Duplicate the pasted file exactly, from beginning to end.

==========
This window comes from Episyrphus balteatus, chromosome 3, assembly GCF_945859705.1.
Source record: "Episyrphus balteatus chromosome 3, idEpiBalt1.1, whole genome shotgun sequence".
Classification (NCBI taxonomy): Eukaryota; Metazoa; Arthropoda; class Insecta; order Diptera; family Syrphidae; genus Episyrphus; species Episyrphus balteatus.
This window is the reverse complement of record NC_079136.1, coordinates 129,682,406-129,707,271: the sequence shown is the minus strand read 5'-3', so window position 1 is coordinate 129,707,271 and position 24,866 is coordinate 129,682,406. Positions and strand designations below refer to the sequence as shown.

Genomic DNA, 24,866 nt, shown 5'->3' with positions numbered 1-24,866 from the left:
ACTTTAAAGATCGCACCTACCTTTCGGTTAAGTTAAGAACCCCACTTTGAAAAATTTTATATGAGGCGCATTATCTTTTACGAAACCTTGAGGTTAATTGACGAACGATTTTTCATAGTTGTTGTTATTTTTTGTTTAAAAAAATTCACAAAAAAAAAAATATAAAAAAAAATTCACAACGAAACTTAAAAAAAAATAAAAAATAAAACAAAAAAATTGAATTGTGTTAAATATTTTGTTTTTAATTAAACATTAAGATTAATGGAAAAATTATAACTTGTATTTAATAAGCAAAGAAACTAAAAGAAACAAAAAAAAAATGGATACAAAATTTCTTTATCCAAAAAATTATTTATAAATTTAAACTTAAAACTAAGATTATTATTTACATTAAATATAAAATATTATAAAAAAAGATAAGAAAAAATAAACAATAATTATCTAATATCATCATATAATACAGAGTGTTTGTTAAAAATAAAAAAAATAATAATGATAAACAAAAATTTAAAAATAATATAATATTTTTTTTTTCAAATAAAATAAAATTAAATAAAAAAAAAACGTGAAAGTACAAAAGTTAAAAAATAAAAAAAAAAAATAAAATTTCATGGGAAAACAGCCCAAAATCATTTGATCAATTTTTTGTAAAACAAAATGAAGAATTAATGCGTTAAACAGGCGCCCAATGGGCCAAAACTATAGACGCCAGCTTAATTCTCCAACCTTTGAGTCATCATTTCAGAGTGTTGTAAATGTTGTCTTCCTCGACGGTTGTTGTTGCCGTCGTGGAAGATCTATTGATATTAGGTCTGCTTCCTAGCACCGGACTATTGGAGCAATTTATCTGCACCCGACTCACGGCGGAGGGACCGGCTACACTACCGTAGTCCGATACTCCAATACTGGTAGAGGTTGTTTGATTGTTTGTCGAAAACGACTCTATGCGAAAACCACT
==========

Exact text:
This window comes from Episyrphus balteatus, chromosome 3, assembly GCF_945859705.1.
Source record: "Episyrphus balteatus chromosome 3, idEpiBalt1.1, whole genome shotgun sequence".
Classification (NCBI taxonomy): Eukaryota; Metazoa; Arthropoda; class Insecta; order Diptera; family Syrphidae; genus Episyrphus; species Episyrphus balteatus.
This window is the reverse complement of record NC_079136.1, coordinates 129,682,406-129,707,271: the sequence shown is the minus strand read 5'-3', so window position 1 is coordinate 129,707,271 and position 24,866 is coordinate 129,682,406. Positions and strand designations below refer to the sequence as shown.

Genomic DNA, 24,866 nt, shown 5'->3' with positions numbered 1-24,866 from the left:
ACTTTAAAGATCGCACCTACCTTTCGGTTAAGTTAAGAACCCCACTTTGAAAAATTTTATATGAGGCGCATTATCTTTTACGAAACCTTGAGGTTAATTGACGAACGATTTTTCATAGTTGTTGTTATTTTTTGTTTAAAAAAATTCACAAAAAAAAAAATATAAAAAAAAATTCACAACGAAACTTAAAAAAAAATAAAAAATAAAACAAAAAAATTGAATTGTGTTAAATATTTTGTTTTTAATTAAACATTAAGATTAATGGAAAAATTATAACTTGTATTTAATAAGCAAAGAAACTAAAAGAAACAAAAAAAAAATGGATACAAAATTTCTTTATCCAAAAAATTATTTATAAATTTAAACTTAAAACTAAGATTATTATTTACATTAAATATAAAATATTATAAAAAAAGATAAGAAAAAATAAACAATAATTATCTAATATCATCATATAATACAGAGTGTTTGTTAAAAATAAAAAAAATAATAATGATAAACAAAAATTTAAAAATAATATAATATTTTTTTTTTCAAATAAAATAAAATTAAATAAAAAAAAAACGTGAAAGTACAAAAGTTAAAAAATAAAAAAAAAAAATAAAATTTCATGGGAAAACAGCCCAAAATCATTTGATCAATTTTTTGTAAAACAAAATGAAGAATTAATGCGTTAAACAGGCGCCCAATGGGCCAAAACTATAGACGCCAGCTTAATTCTCCAACCTTTGAGTCATCATTTCAGAGTGTTGTAAATGTTGTCTTCCTCGACGGTTGTTGTTGCCGTCGTGGAAGATCTATTGATATTAGGTCTGCTTCCTAGCACCGGACTATTGGAGCAATTTATCTGCACCCGACTCACGGCGGAGGGACCGGCTACACTACCGTAGTCCGATACTCCAATACTGGTAGAGGTTGTTTGATTGTTTGTCGAAAACGACTCTATGCGAAAACCACT